Tuesday 19 May ~

Acres of newsprint are regularly given over to extolling the virtues of our most successful clubs. But West Ham get plenty of attention too. This how the Independent’s Paul Newman began his report on Spurs' 1-0 victory over West Brom on May 4. "Consider Harry Redknapp's style and you think immediately of teams that attack with flair and zest. You can take the man out of West Ham, but you will never take West Ham out of the man." Are you a Happy Hammer? You shouldn't be after reading stuff like that, even if the author means well.

I would be surprised if West Ham have had proportionately more skilful, exciting teams down the years than other clubs who have spent a comparable time in the top division. It's just that when they happen to be playing attractive football, as is the case at the moment, we're required to believe this to be a reflection of the club's core philosophy. The times when a Hammers side packed with midfield cloggers has played turgid and unsuccessful route-one football are not retained in our football writers' collective memory.

But there haven't been many times when the archetypal West Ham side achieved things either. They have two FA Cups and one European trophy but the 1960s side that "won the World Cup" with its three England players never finished higher than eighth in the League – and came 16th in the season after Geoff Hurst's Wembley hat-trick.

The manager of that side, Ron Greenwood, is the person most directly responsible for prevailing ideas about "the West Ham way". By all accounts he was a very talented coach but he didn't have an aptitude for organising teams to grind out narrow away wins and the other prosaic stuff you have to be capable of if you're going to be successful as well as entertaining. And none of his successors have achieved this either – since Greenwood's time the club have managed two top-six finishes in the first division, third place in 1985-86 being their best ever.

We're required to believe that Hammers fans are perfectly content to see their team win 4-1 at home one week then lose 3-0 away the next, rather than, say, winning those two games by 1-0 while maintaining a place in the top five. Perhaps some are happy simply to compete at the top level these days given that they have experienced some dire seasons in the recent past. But I bet that they'd like to win ugly from time to time. "Harry Redknapp's style" is perfectly suited to Spurs too, of course. After all, with their occasional cup wins and underachieving international players they're just a bigger version of West Ham. Roy Henderson

Comments (6)
Comment by The Exploding Vole 2009-05-19 14:47:05

I wonder what Southampton fans think of "Harry Redknapp's style"?

Comment by trailofdead 2009-05-19 15:49:02

Three FA cup wins actually.

What's the point of this piece? West Ham have never been very successful? Everyone knows that, so why the dig? Also, good football doesn't lead to bulging trophy cabinets by right (look at Arsenal the last few years).

Comment by statto99 2009-05-19 17:09:48

I like the piece. I fear we're increasingly in danger of accepting football as a show, with clubs being virtually required to live up to near-arbitrary roles expected of them with their supporters being subtly encouraged to go along with it by the perpetuation of these roles in the media, who like a nice recognisable, uncomplicated storyline. There is a danger that these things become self-fulfilling prophecies and cloud the judgement of commentators and officials alike.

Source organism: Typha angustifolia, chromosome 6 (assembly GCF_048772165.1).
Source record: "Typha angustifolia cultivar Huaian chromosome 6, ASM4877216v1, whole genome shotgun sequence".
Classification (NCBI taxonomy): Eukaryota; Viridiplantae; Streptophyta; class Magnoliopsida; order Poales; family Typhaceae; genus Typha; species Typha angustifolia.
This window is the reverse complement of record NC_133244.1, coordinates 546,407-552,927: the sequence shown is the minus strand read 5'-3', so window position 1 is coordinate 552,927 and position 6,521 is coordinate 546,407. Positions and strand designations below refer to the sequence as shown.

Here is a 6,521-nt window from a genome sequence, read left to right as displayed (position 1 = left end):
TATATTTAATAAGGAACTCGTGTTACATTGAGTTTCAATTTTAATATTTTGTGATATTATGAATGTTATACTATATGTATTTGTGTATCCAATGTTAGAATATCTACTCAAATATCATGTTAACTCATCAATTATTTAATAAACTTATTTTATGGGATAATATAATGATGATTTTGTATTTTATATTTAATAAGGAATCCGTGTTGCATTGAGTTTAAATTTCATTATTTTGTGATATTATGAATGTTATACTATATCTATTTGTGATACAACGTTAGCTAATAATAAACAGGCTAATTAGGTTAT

Comment by Mong1980 2009-05-19 18:04:18

Yes indeed 3! You plum Roy Henderson.

1980 v Arsenal
1975 v Fulham
1964 v Preston

and runners up twice 1923 v Bolton, 2006 v Liverpool

Comment by historyman 2009-05-19 20:45:48

A timely piece, since today is the anniversary of the Hammers' ECWC victory at Wembley in 1965. Their 2-0 victory over TSV Munich was hailed as a wonderful display of attacking football.

They've sometimes been labelled 'a good cup side', but it's been a long time since they've set the FA Cup alight.

Comment by Squid Ink 2009-05-20 16:27:15

The simple fact is: West Ham aren't a big enough team to hold on to their most talented players, so they are always in a state of flux. Can you give some examples of the players you are talking about when you say: "The times when a Hammers side packed with midfield cloggers has played turgid and unsuccessful route-one football are not retained in our football writers' collective memory"?

David James, Robert Green, Matthew Upson, John Terry, Rio Ferdinand, Glen Johnson, Michael Carrick, Frank Lampard, Joe Cole, and Carlton Cole - there's a list of current England internationals who either have played for West Ham or currently play for them. If anything, this article is anything but timely, as it's abundantly clear that the club is still producing highly skilled players, albeit ones whose services they can't always retain.

Current West Ham players Scott Parker, Dean Ashton, and Kieron Dyer have also represented England in recent times, and Mark Noble is an England U21 regular. Then you have other players who have passed through the squad in recent times, including Yossi Benayoun, Javier Mascherano, and Carlos Tevez. Of course, West Ham fans would like to win ugly from time to time, but the club's core philosophy of producing skillful players who play attractive football hasn't wavered much at all. If anything, they should be applauded for being one of the few top flight teams who bring players through from their youth set up.

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